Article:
Johnson tied to Bill’s burden?

Brennan Johnson had five shots against Latvia but failed to find the back of the net

In Adam Butt’s fascinating breakdown of why Spurs signed Brennan Johnson, he wrote: “The history of Johnson’s career to date suggests that when a new challenge is put before him, he is quick to make his move.”

Well, his big challenge for Wales is to step out of the shadows to fill the void left by Gareth Bale. It’s a daunting task but it hasn’t gone well so far.

Since Bale’s retirement, Johnson has played 240 minutes for Wales, but has failed to add to his record of two goals in 22 international appearances.

Playing up front and in midfield on your own for your country away in Latvia when there is nothing to do but win is certainly what Johnson is used to. This player made his name at Nottingham Forest as a dynamic wide forward, who gains his strength by running in behind and terrorizing full-backs. Playing as the focal point against two massive centre-backs can be a lonely and painful experience, but Johnson has adapted his game with plenty of intelligence in Riga.

All that was missing was the finishing touch. Perhaps burdened by the expectations of following in the footsteps of one of the sporting icons, he tightened his grip on goal, snatched chances and created a frustrating figure as Wales struggled for large parts of their 2-0 win over Latvia. Johnson had five shots on the back of 0.49 expected goals but spoiled his lines with some wayward finishing that saw four of those efforts miss the mark.

It wasn’t his night.


But writing off someone with his level of talent would be a foolish move. Wales have to play Croatia (H), Armenia (A) and Turkey (H) in their final three matches as all they will play are in Group D.

Johnson will need to rise to this challenge. His country needs him.
Lewis Jones

Wrong place, wrong time for Kenny’s philosophy

Stephen Kenny
Stephen Kenny is under enormous pressure as Ireland coach

Stephen Kenny is under pressure and deservedly so, but he must be commended for his courage in dealing with the Republic of Ireland’s style of play.

The Netherlands did not know what hit them under Ireland’s intense pressure during a first half of great hope for those who packed the Aviva Stadium praying for their Euro 2024 hopes to be fulfilled. The football on display was progressive and energetic. It was fun to watch the big parts. But, in the end, it fell again.

However, Kenny is driving a Ford Fiesta with his foot firmly on the gas pedal. Ireland doesn’t have the Lamborghini power to make Kenny’s style a winning style.

They are a team woefully lacking in key areas of the pitch. On three occasions in the first half during the 2-1 defeat, Ireland worked their way into great goal-scoring opportunities, but a lack of belief, quality and killer instinct on the part of Adam Idah and Chidozie Ogbeni, who could make no mistake with their attempts, meant that Ireland were that. Don’t take advantage of their fearless attacking style.

At the other end, Shane Duffy was at fault on both goals, struggling to deal with Kenny’s desire to play with a thin line that comes with such an aggressive playing strategy. The Netherlands were always just one pass away from taking the lead towards Ireland’s goal. It was too easy for a team full of this quality. And that’s the problem, it’s very easy to play against Ireland – and that has to change. This leaves the manager vulnerable.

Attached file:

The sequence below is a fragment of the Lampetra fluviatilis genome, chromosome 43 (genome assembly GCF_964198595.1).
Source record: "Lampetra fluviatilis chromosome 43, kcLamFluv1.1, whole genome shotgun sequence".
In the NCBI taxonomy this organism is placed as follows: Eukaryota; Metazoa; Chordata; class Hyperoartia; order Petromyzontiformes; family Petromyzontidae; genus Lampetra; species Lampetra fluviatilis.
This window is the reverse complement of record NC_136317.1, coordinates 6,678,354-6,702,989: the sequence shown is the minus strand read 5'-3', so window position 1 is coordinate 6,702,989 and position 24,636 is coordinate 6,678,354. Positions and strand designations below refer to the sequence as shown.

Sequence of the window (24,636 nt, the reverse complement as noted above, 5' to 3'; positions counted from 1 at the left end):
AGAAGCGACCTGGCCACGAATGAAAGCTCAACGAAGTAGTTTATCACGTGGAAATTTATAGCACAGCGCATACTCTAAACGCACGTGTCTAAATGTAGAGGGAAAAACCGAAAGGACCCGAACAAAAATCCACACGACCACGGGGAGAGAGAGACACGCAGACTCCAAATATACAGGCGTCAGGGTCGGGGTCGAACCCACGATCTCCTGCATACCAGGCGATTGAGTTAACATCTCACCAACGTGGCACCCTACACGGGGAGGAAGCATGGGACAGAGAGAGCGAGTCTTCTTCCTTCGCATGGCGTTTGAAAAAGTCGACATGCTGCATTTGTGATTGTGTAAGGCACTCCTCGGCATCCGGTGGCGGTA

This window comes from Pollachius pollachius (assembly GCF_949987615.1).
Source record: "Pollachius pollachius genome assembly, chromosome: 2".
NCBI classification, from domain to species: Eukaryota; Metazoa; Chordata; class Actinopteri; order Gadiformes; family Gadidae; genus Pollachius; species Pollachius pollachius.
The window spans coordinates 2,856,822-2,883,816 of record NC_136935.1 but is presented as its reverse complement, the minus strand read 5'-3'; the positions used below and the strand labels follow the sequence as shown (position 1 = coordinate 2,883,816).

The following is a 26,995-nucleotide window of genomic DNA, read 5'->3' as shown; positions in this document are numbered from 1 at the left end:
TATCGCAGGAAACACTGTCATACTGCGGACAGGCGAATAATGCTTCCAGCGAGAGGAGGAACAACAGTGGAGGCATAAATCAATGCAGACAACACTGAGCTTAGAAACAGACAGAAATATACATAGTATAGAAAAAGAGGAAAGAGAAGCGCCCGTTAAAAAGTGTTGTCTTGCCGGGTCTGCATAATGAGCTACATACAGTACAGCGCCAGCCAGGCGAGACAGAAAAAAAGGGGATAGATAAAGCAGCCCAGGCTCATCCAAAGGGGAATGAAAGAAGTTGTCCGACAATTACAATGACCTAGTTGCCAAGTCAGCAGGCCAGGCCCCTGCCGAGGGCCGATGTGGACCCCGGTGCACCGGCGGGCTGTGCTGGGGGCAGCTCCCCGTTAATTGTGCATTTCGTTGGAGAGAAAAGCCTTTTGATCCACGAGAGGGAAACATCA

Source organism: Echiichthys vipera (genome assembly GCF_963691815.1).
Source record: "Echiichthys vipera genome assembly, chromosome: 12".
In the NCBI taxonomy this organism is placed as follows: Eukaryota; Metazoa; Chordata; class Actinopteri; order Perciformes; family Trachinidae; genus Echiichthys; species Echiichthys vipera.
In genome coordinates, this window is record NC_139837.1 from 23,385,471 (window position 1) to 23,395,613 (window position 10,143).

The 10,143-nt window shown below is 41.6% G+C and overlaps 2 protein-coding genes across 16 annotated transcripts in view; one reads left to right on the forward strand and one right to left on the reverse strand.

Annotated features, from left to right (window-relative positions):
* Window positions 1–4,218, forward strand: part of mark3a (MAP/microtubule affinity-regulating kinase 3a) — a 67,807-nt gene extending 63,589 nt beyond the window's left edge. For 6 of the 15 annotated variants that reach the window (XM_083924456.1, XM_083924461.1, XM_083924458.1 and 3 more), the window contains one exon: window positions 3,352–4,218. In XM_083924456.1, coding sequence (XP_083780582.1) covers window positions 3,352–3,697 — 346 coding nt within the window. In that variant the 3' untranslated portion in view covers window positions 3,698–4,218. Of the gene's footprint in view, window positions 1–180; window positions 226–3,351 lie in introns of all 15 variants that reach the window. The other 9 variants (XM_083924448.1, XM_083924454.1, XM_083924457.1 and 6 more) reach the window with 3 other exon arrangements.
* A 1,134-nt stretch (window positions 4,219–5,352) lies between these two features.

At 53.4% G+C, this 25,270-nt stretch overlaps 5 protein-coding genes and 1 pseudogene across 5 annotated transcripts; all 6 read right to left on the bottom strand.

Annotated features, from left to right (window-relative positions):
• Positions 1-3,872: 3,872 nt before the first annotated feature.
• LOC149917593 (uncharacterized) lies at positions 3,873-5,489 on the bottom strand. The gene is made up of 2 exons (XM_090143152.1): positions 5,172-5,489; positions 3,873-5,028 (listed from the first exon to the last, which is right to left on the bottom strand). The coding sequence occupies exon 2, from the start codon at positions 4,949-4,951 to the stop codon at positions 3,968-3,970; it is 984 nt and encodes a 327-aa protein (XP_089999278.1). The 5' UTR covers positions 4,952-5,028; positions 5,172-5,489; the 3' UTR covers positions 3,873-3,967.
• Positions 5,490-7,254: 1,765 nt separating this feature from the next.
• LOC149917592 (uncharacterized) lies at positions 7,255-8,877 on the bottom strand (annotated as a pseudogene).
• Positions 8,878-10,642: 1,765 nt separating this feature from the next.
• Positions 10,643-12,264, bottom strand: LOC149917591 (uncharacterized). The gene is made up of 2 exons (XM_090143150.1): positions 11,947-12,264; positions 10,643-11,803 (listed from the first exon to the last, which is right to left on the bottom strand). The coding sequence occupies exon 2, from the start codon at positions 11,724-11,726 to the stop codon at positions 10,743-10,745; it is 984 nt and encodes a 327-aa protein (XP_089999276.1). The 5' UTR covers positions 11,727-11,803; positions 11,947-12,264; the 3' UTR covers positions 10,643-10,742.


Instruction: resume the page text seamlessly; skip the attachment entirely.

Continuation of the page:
Lewis Jones

Where does the next Northern Irish talent come from?

Northern Ireland fans will not be heading to Euro 2024
Northern Ireland fans will not be heading to Euro 2024

Northern Ireland have only qualified for the European Championship once, in 2016. But the Green and White, still in fine form after their side lost in Astana on Sunday for a fifth successive defeat, will have to wait to dance at the top of the European table for victory. At least one more qualification campaign.

A round of 16 exit in France proved to be the pinnacle of Michael O’Neill’s time on the field, with his second spell yet to begin. He returned to his position last December after the dismissal of Ian Baraclough, and faced injuries to a number of senior players, which constituted a severe test for Northern Ireland’s resources.

Any remaining hope of qualifying for next summer’s finals in Germany has effectively vanished after Thursday’s 4-2 loss in Slovenia – but fingers now point elsewhere after their 1-0 defeat to Kazakhstan.

Former striker David Healy says the problems run deeper, blaming the Irish Football Association’s “structural failings” for contributing to the team’s on-field struggles.

Healy claims the Irish Football Association has not delivered on its promises to invest in infrastructure following O’Neill’s relative success during his first term.

Michael O'Neill argues with the match officials
Michael O’Neill argues with the match officials

Rising stars Isaac Price, Shea Charles and Dan Ballard have been sponsored by clubs in England rather than Ireland’s FA JD academy.

Former captain Aaron Hughes was appointed as technical director last November to oversee FIFA’s development structures, as well as recent investment in elite youth scientific support and youth physiotherapy.

In addition, 16 members of the 23-man squad were selected by new Under-21s coach Tommy Wright at the end of last month through the JD Elite player development programme.

It will take time for the next generation to flourish. As O’Neal himself says, it feels like Groundhog Day, but fans can’t help but look at the bigger picture as he tries to put together a new team.
Penn Grounds

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